Campaigners to swing votes
Candidate backers leave traditionally 'safe' states for Colorado
November 4, 2008
From offices cluttered with yard signs, bumper stickers, cardboard cutouts, T-shirts and posters, Kati Garringer-Maccabe and Jerri MacMillian are doing everything they can to influence the outcome of the presidential race in Colorado.
Garringer-Maccabe is from Indiana, and MacMillian is from Connecticut. Presidential races in both states haven’t been competitive in recent years. Indiana has not voted for a Democrat since 1964. Connecticut hasn’t backed a Republican since 1988. So Garringer-Maccabe and MacMillian came to Steamboat Springs to sway the opinions of voters in purple Colorado.
Although Indiana has surprisingly emerged as a potential swing state this year, Garringer-Maccabe immediately thought of Colorado when she first applied to work for Barack Obama’s campaign.
“I wanted to come to Colorado,” said Garringer-Maccabe, who is the volunteer coordinate at Obama’s “Campaign for Change” office in Steamboat. “I wanted to be in a swing state where the action was. : I felt I got to make a difference.”
MacMillian made a similar choice. She is a summertime Steamboat resident who wouldn’t be in town this autumn if it weren’t for the presidential campaign.
“Connecticut is not in contention, which is a polite way of saying it,” said MacMillian, who is not affiliated with either political party but is volunteering at the Steamboat campaign office for John McCain.
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Both are far from alone. At the Obama office, Garringer-Maccabe’s volunteer army includes people from other less-competitive states, such as California (blue), Utah (red) and Illinois (blue).
The practice reflects a national campaign strategy for both parties. While she chose Colorado, MacMillian said other Connecticut residents who want to volunteer for McCain are commonly sent to New Hampshire and Pennsylvania. Garringer-Maccabe said the Obama campaign also asks people to visit neighboring swing states or make phone calls to them from home. Before graduating from DePauw University in Greencastle, Ind., in May, Garringer-Maccabe would call voters in other states from her dorm room.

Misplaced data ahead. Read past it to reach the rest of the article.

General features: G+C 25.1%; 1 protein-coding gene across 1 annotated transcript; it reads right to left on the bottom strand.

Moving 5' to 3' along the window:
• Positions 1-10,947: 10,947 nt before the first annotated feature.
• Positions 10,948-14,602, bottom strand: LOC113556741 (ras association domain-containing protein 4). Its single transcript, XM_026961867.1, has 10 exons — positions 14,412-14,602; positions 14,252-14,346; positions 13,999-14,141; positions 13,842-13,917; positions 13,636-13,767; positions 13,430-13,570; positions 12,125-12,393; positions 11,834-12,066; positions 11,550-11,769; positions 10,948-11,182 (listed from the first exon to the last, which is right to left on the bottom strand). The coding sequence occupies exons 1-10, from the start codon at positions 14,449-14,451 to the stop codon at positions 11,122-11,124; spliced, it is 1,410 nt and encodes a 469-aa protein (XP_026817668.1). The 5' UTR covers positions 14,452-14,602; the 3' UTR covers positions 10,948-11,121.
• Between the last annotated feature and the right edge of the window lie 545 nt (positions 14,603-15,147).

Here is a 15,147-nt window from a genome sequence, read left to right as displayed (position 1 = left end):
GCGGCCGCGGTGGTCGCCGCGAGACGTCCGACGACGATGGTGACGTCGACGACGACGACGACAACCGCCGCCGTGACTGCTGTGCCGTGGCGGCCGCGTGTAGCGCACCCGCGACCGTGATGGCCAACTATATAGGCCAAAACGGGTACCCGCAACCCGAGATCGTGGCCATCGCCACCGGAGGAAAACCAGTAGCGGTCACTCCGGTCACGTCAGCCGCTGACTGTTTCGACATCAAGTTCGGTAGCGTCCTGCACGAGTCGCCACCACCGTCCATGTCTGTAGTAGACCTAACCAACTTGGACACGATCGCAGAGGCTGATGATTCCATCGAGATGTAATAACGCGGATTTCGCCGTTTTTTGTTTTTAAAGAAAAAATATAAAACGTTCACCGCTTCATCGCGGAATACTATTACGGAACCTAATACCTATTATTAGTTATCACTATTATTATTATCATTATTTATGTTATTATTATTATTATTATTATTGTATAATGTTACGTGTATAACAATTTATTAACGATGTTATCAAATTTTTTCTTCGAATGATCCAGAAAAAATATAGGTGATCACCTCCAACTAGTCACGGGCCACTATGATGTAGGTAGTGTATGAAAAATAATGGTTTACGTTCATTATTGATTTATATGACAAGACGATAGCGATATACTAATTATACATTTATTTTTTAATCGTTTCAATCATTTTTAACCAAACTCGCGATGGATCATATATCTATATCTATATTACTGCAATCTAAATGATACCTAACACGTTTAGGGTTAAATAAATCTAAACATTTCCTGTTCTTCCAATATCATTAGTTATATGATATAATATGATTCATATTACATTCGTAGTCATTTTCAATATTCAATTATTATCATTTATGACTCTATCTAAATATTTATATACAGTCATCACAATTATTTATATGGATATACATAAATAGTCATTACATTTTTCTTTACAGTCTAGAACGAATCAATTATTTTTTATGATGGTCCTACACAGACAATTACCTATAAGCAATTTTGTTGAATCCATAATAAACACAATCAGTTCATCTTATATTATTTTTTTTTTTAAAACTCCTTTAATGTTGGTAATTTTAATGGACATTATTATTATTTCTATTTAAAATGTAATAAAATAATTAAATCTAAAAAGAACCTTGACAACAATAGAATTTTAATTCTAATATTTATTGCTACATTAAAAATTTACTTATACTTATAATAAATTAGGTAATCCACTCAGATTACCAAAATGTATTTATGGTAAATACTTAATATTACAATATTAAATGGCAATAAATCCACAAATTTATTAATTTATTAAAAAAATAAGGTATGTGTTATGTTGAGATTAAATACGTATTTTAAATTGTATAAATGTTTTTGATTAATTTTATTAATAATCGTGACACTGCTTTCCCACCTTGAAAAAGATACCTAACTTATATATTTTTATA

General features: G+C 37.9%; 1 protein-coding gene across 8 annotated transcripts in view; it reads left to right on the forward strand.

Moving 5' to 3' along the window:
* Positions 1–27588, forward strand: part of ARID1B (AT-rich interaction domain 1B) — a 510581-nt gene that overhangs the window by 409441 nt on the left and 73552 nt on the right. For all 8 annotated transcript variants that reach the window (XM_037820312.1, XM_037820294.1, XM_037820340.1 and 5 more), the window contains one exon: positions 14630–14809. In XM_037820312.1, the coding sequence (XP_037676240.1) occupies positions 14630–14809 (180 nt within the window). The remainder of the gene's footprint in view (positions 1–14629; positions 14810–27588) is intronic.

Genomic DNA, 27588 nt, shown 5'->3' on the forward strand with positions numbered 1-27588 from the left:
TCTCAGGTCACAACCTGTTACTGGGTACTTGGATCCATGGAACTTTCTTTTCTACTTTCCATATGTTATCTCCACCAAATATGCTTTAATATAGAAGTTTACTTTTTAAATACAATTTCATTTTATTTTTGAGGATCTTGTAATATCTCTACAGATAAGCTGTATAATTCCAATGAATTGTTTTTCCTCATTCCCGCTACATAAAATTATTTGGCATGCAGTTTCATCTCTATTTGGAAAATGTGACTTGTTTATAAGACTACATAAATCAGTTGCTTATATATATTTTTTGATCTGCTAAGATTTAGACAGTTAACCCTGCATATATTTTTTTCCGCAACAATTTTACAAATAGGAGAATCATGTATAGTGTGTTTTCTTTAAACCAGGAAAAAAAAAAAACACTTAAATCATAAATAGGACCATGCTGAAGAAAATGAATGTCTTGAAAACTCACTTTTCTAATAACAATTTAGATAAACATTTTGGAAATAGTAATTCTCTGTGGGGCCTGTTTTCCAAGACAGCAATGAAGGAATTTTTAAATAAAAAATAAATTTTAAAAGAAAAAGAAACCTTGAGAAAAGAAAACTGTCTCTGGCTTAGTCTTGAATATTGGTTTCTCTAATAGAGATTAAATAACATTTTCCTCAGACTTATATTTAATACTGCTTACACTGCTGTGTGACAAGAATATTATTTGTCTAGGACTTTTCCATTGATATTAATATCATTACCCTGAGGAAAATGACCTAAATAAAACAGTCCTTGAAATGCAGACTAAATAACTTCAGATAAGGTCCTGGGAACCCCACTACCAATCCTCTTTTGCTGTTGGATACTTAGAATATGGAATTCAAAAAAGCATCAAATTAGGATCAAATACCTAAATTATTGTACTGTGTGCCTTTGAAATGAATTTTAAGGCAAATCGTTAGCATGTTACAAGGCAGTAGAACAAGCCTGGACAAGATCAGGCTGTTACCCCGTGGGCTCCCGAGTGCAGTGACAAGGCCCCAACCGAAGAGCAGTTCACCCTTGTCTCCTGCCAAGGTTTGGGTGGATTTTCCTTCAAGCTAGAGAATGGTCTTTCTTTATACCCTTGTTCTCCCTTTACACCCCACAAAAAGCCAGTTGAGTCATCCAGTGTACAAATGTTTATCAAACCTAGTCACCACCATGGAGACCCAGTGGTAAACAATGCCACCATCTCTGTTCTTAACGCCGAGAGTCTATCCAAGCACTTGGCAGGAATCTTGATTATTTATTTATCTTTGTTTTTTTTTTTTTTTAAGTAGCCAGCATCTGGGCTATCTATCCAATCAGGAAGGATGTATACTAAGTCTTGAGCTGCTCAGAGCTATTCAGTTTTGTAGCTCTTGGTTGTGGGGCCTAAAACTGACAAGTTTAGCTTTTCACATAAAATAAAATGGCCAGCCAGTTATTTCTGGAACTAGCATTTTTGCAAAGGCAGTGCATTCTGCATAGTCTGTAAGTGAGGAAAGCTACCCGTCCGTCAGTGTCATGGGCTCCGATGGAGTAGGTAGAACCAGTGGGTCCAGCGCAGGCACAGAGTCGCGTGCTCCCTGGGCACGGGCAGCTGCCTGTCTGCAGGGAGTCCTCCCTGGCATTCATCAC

MacMillian said she has backed McCain all along, but wasn’t spurred to volunteer for his campaign until he announced his running mate.
“When Sarah Palin was identified as the vice presidential nominee, I looked at her and listened to her and thought, ‘By golly, that could be me,'” MacMillian said. “I could identify with her. I’m an equal opportunist offender. I will call a spade a spade. I find her refreshingly willing to do that, as well.”
MacMillian’s activism inspired her son – an engineer who calls Steamboat home but is working in Germany – to take action of his own. MacMillian said her son would arrive in Steamboat on Monday night, vote Tuesday and fly back to Germany on Wednesday. With a vote for Barack Obama, MacMillian’s son will attempt to offset some of his mother’s work.
Compared to their previous campaign work, Garringer-Maccabe and MacMillian described Steamboat voters as informed, enthusiastic and civil, regardless of the candidate they back.
“The campaigning here is much more enjoyable,” Garringer-Maccabe said. “There’s a greater sense of community.”
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